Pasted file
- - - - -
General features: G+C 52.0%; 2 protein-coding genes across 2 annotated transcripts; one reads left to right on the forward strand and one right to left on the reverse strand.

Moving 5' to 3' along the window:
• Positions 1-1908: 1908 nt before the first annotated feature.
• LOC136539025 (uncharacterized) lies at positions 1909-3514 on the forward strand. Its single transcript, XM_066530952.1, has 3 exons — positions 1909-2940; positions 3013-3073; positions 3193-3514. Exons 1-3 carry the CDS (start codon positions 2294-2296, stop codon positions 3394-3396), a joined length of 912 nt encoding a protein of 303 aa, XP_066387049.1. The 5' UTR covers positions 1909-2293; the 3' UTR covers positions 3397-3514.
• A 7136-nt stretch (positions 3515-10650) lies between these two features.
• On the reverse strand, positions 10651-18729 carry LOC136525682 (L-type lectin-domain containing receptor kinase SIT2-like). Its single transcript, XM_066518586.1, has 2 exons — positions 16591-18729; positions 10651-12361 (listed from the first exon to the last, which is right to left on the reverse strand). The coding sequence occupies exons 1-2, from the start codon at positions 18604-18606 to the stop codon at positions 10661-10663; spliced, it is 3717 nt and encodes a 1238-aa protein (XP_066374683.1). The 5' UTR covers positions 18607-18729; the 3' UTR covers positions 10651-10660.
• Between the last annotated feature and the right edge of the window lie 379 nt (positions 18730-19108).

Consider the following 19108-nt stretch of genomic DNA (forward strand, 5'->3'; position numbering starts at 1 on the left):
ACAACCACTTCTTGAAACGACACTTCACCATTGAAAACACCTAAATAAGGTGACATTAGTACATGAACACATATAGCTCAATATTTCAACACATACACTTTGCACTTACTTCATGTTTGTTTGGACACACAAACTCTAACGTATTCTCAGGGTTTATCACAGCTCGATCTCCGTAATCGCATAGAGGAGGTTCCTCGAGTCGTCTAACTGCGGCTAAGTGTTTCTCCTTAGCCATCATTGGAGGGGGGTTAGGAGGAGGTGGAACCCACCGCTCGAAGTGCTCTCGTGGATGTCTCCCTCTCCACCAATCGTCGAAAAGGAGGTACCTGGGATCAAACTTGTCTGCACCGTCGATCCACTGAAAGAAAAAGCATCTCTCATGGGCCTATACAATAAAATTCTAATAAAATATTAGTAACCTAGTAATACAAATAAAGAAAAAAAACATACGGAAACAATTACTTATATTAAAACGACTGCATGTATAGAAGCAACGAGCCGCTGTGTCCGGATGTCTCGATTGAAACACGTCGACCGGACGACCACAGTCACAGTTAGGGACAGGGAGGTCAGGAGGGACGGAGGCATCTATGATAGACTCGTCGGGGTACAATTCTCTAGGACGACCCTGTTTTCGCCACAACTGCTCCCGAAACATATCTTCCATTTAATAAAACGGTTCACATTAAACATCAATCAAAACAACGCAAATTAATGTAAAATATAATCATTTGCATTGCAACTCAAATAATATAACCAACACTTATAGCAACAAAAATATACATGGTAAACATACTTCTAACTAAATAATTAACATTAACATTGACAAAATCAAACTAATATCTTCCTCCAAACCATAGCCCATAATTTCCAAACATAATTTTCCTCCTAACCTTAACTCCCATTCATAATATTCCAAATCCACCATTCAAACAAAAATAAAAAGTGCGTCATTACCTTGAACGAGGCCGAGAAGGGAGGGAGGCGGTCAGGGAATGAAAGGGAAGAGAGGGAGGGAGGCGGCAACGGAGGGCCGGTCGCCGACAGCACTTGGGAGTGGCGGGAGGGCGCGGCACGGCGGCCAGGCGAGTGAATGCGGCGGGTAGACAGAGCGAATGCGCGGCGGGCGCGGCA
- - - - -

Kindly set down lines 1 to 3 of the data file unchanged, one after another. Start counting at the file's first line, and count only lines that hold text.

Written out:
General features: G+C 52.0%; 2 protein-coding genes across 2 annotated transcripts; one reads left to right on the forward strand and one right to left on the reverse strand.

Moving 5' to 3' along the window:
• Positions 1-1908: 1908 nt before the first annotated feature.